There is even more apprehension about the moderates’ vision to normalize Iran’s existence as a country and bring it into the community of nations. In a little-noticed move, Rouhani prevailed upon the parliament to pass a resolution allowing Iran to join the Terrorist Financing Convention. Membership in the convention and its regional auditing groups is mandatory for countries seeking direct foreign investment, but requires their banks to ban all support for terror. Indeed, the Rouhani government ordered two leading banks to close accounts belonging to the Revolutionary Guards.
Rouhani’s normalization plan, more than the JCPOA, puts the moderates on a collision course with the Revolutionary Guards and Ayatollah Ali Khamenei. The former are incensed about Rouhani’s new banking regulations, while the latter opposes the type of broad opening to the world that the moderates are pushing. The supreme leader is known to worry that liberalization and Westernization would further undermine the corroding legitimacy of the theocratic state. Not surprisingly, hard-liners have reacted to Trump’s victory with glee. Depicting Trump's election as “a victory of the insane over the liar,” Kayhan, representing the Supreme Leader, called Trump “a shredder of the JCPOA, an agreement which had zero benefit for Iran.” Javan, a mouthpiece for the Revolutionary Guards, wrote that Trump is better for Iran because he would undermine the credibility of the moderates.
There is no compelling evidence to indicate that the hard-liners have plans to sabotage the JCPOA in the short term. But a defeat of Rouhani would embolden the Revolutionary Guards to act more aggressively on several issues, including provocations by the naval branch of the Revolutionary Guards, the Niroye Daryai Sepah-e Iran (NEDSA). Since July 2015, NEDSA vessels have been involved in some ten incidents, most of which were against American ships patrolling the Gulf. Those familiar with the complex, negotiated political order in Iran, suggest that, as a rule, such posturing indicates an intense political struggle between the two camps. More provocations can be expected in the run up to the election. So far, the U.S. Navy has reacted circumspectly, but during the campaign Trump promised that Iranian vessels would be “shot out of the water.” There are indications that elements of the Revolutionary Guards would like to test Trump while also diminishing Rouhani’s chances.
Anti-Iran advocates in Washington can use such steps to justify further punitive measures. For instance, a Senate proposal advocated by AIPAC would give the Trump administration power to impose sanctions on a wide variety of organizations and individuals for nonnuclear activities. The hotly disputed ballistic-missile tests conducted by the Revolutionary Guards in the past year would also come under a review by the new administration; Congress is already crafting legislation that would further sanction implicated countries, companies and individuals. Even small infringements—like the recent incident in which the IAEA reported Iran exceeding the amount of heavy water allowed under the deal—can trigger more measures.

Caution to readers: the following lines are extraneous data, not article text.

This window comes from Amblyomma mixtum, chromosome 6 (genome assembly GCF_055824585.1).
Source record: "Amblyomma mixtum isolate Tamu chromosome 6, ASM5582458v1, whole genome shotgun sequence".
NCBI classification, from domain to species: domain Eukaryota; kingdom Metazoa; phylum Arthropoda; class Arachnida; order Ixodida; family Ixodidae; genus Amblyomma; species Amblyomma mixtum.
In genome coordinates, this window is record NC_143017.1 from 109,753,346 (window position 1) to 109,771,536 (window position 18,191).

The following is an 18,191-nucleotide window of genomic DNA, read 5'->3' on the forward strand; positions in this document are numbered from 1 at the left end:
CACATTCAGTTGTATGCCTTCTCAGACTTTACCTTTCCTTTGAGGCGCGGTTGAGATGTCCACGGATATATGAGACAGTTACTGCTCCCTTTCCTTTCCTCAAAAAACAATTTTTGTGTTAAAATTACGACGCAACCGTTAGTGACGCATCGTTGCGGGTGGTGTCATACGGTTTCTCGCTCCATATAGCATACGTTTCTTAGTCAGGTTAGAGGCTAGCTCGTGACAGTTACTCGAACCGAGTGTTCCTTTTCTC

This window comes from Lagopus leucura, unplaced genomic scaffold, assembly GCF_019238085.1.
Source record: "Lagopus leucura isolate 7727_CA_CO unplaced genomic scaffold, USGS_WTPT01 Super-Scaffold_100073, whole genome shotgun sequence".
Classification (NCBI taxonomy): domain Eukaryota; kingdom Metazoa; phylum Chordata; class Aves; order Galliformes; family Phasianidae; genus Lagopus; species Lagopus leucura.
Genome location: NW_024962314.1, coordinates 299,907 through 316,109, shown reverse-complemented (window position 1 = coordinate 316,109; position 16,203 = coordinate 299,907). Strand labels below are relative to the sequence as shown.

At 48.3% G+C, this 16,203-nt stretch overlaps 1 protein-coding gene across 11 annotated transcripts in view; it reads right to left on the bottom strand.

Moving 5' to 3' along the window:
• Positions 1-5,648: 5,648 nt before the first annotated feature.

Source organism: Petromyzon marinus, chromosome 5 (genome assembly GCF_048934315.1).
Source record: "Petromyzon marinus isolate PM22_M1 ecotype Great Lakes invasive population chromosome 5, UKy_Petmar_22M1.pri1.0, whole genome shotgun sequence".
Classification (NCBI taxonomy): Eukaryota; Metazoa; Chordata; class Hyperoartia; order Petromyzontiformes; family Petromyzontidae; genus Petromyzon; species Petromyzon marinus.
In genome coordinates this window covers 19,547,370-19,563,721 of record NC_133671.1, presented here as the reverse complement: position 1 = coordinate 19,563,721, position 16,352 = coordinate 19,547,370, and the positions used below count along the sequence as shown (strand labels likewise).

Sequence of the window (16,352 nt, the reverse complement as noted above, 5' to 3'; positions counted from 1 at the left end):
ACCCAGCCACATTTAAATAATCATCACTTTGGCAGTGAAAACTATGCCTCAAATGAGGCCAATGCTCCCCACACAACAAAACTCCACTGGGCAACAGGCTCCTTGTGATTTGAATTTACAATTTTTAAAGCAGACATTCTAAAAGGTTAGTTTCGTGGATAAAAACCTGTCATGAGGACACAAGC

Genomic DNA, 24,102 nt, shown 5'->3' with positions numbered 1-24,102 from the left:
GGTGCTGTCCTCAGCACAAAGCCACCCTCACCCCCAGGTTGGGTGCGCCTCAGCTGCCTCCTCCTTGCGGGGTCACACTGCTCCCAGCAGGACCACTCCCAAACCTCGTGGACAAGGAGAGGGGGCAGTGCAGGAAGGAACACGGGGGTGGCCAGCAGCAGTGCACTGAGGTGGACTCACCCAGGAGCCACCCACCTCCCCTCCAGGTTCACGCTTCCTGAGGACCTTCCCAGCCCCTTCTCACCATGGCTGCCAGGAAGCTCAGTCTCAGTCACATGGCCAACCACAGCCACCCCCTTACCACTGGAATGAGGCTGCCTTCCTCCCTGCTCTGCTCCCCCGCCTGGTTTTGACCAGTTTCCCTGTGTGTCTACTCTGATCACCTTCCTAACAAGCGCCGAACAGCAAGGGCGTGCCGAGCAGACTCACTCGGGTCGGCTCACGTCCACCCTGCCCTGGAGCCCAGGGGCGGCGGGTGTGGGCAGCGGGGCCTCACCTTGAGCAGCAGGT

Under Obama, such disputes were resolved by a special team of State Department and National Security Council officials, working with the IAEA. Whether the Trump administration would retain the team is doubtful, especially as such a move would be opposed by Bolton or other hard-liners, should they join the administration. Bolton, who accused the IAEA of covering up for Iran, would be most likely press for a more vigilant oversight of Iran’s compliance, creating additional friction. This, in turn, can trigger potentially damaging developments. Under the JCPOA terms, Iran is not due additional sanction relief until 2023, but the president is required to sign periodical waivers on sanctions that are on the books if Iran is judged to be in compliance. By refusing to issue the waivers, the Trump administration would essentially abrogate American participation in the accord.
Even without a formal abrogation, an aggressive American policy would make it hard for Rouhani to protect all the aspects of JCPOA-mandated compliance. Hard-liners may be encouraged by the fact that the EU, Russia and China are not likely to agree on snapping back sanctions, because they would hold the Trump administration responsible for disrupting flourishing trade with Tehran. It is virtually impossible to predict whether Iran, under a hard-line leadership, would resume its nuclear project. It is equally difficult to foresee whether an Obama-type coalition behind the JCPOA could be recreated in the future, should the need arise.
Dr. Farhad Rezaei is a research fellow at Middle East Institute, Sakarya University, Turkey. He is the author of the forthcoming Iran’s Nuclear Program: A Study in Nuclear Proliferation and Rollback (New York: Palgrave Macmillan, 2016).
Image: Hassan Rouhani at the opening of the Media Fair in Tehran. Wikimedia Commons/Creative Commons/Hamed Malekpour